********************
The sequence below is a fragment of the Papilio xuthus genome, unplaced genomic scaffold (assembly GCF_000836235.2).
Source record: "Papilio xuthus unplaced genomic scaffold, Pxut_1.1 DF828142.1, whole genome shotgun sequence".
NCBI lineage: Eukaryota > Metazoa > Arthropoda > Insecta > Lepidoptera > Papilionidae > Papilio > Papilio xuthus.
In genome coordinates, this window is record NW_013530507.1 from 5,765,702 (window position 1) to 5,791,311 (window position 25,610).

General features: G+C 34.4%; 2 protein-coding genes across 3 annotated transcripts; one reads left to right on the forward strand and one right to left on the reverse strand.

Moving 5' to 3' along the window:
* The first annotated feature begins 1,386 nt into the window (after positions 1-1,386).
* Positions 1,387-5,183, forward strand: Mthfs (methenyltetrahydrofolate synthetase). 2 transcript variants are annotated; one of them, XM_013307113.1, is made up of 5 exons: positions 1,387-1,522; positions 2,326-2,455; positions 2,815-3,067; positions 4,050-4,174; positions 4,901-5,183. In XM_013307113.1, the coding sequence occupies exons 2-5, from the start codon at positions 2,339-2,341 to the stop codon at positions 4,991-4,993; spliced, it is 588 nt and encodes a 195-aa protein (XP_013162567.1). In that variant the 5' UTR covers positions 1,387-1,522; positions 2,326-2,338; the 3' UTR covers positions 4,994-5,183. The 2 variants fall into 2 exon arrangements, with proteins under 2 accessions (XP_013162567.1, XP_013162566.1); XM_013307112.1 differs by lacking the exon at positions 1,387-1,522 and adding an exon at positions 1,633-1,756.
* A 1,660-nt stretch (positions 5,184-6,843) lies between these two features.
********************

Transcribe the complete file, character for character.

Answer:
The sequence below is a fragment of the Papilio xuthus genome, unplaced genomic scaffold (assembly GCF_000836235.2).
Source record: "Papilio xuthus unplaced genomic scaffold, Pxut_1.1 DF828142.1, whole genome shotgun sequence".
NCBI lineage: Eukaryota > Metazoa > Arthropoda > Insecta > Lepidoptera > Papilionidae > Papilio > Papilio xuthus.
In genome coordinates, this window is record NW_013530507.1 from 5,765,702 (window position 1) to 5,791,311 (window position 25,610).

General features: G+C 34.4%; 2 protein-coding genes across 3 annotated transcripts; one reads left to right on the forward strand and one right to left on the reverse strand.

Moving 5' to 3' along the window:
* The first annotated feature begins 1,386 nt into the window (after positions 1-1,386).
* Positions 1,387-5,183, forward strand: Mthfs (methenyltetrahydrofolate synthetase). 2 transcript variants are annotated; one of them, XM_013307113.1, is made up of 5 exons: positions 1,387-1,522; positions 2,326-2,455; positions 2,815-3,067; positions 4,050-4,174; positions 4,901-5,183. In XM_013307113.1, the coding sequence occupies exons 2-5, from the start codon at positions 2,339-2,341 to the stop codon at positions 4,991-4,993; spliced, it is 588 nt and encodes a 195-aa protein (XP_013162567.1). In that variant the 5' UTR covers positions 1,387-1,522; positions 2,326-2,338; the 3' UTR covers positions 4,994-5,183. The 2 variants fall into 2 exon arrangements, with proteins under 2 accessions (XP_013162567.1, XP_013162566.1); XM_013307112.1 differs by lacking the exon at positions 1,387-1,522 and adding an exon at positions 1,633-1,756.
* A 1,660-nt stretch (positions 5,184-6,843) lies between these two features.